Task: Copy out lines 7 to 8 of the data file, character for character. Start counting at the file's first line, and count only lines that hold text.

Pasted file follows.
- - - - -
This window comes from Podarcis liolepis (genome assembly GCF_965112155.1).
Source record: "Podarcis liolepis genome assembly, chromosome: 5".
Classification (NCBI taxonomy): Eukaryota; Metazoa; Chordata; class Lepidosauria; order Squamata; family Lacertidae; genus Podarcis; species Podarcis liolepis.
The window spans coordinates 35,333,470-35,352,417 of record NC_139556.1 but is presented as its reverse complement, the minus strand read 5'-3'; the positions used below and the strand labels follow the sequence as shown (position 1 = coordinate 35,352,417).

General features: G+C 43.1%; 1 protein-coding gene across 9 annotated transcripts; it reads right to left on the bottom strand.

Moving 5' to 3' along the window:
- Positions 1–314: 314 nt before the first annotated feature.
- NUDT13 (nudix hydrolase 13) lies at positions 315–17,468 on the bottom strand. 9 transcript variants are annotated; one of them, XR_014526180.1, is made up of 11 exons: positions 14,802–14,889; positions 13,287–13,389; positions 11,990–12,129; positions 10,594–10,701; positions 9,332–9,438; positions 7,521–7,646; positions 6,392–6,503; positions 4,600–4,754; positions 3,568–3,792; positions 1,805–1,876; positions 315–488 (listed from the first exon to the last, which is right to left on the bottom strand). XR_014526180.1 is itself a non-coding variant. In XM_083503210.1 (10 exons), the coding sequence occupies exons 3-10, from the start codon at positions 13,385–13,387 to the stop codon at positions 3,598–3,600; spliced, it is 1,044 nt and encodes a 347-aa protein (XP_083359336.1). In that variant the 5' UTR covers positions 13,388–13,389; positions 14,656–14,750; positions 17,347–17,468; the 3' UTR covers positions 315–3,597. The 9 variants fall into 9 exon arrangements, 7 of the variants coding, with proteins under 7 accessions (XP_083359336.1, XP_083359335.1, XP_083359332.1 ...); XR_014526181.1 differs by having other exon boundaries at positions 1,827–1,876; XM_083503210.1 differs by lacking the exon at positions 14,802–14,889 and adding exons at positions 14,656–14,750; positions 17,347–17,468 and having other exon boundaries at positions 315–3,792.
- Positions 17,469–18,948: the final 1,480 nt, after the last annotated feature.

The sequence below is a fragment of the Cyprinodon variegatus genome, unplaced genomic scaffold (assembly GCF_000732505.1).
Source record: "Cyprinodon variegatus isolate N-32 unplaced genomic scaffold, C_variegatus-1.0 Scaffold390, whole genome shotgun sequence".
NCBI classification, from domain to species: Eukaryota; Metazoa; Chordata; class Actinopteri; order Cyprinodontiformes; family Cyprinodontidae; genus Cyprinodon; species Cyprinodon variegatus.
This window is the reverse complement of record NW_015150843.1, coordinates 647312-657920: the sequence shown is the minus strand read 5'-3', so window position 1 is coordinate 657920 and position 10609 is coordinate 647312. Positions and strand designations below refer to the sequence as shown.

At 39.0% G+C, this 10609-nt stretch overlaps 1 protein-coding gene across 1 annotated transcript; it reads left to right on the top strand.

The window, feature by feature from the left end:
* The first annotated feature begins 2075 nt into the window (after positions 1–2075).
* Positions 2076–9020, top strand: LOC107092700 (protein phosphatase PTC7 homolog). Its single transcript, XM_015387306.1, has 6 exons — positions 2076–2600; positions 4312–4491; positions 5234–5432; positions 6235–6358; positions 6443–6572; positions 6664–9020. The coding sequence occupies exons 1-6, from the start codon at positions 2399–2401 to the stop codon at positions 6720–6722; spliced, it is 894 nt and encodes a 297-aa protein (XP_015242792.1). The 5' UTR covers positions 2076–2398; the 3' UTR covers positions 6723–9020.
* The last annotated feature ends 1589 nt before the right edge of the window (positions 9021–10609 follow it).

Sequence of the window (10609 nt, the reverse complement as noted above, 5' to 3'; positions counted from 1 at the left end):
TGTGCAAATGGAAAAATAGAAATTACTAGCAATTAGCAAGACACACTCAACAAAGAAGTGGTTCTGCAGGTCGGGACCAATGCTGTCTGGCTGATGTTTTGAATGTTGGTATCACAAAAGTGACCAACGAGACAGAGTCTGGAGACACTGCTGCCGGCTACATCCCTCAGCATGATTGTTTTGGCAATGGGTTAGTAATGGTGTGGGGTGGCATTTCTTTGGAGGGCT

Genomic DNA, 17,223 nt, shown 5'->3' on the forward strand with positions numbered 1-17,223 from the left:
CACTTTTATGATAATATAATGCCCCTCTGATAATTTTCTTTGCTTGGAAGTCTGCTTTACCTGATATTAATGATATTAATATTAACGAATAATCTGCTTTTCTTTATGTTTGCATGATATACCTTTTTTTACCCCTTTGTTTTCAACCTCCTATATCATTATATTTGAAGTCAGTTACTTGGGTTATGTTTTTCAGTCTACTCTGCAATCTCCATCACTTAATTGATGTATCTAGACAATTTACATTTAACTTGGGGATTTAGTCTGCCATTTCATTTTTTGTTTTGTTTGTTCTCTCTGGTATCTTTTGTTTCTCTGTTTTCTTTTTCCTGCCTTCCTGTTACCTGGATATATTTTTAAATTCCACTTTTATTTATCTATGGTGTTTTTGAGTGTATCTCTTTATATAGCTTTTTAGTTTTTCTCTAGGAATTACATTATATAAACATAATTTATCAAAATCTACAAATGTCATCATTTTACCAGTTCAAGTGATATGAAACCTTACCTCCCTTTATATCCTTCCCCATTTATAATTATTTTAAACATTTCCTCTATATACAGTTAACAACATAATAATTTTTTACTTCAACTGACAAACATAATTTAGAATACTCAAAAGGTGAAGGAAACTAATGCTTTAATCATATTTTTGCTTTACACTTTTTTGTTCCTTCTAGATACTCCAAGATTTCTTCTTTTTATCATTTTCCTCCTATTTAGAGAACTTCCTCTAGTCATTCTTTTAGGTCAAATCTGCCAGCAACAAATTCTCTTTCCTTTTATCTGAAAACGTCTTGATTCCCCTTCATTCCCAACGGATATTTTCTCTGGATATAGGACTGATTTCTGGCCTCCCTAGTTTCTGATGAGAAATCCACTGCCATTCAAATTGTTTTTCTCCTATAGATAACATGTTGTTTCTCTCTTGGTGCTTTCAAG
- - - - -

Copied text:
- Positions 1–314: 314 nt before the first annotated feature.
- NUDT13 (nudix hydrolase 13) lies at positions 315–17,468 on the bottom strand. 9 transcript variants are annotated; one of them, XR_014526180.1, is made up of 11 exons: positions 14,802–14,889; positions 13,287–13,389; positions 11,990–12,129; positions 10,594–10,701; positions 9,332–9,438; positions 7,521–7,646; positions 6,392–6,503; positions 4,600–4,754; positions 3,568–3,792; positions 1,805–1,876; positions 315–488 (listed from the first exon to the last, which is right to left on the bottom strand). XR_014526180.1 is itself a non-coding variant. In XM_083503210.1 (10 exons), the coding sequence occupies exons 3-10, from the start codon at positions 13,385–13,387 to the stop codon at positions 3,598–3,600; spliced, it is 1,044 nt and encodes a 347-aa protein (XP_083359336.1). In that variant the 5' UTR covers positions 13,388–13,389; positions 14,656–14,750; positions 17,347–17,468; the 3' UTR covers positions 315–3,597. The 9 variants fall into 9 exon arrangements, 7 of the variants coding, with proteins under 7 accessions (XP_083359336.1, XP_083359335.1, XP_083359332.1 ...); XR_014526181.1 differs by having other exon boundaries at positions 1,827–1,876; XM_083503210.1 differs by lacking the exon at positions 14,802–14,889 and adding exons at positions 14,656–14,750; positions 17,347–17,468 and having other exon boundaries at positions 315–3,792.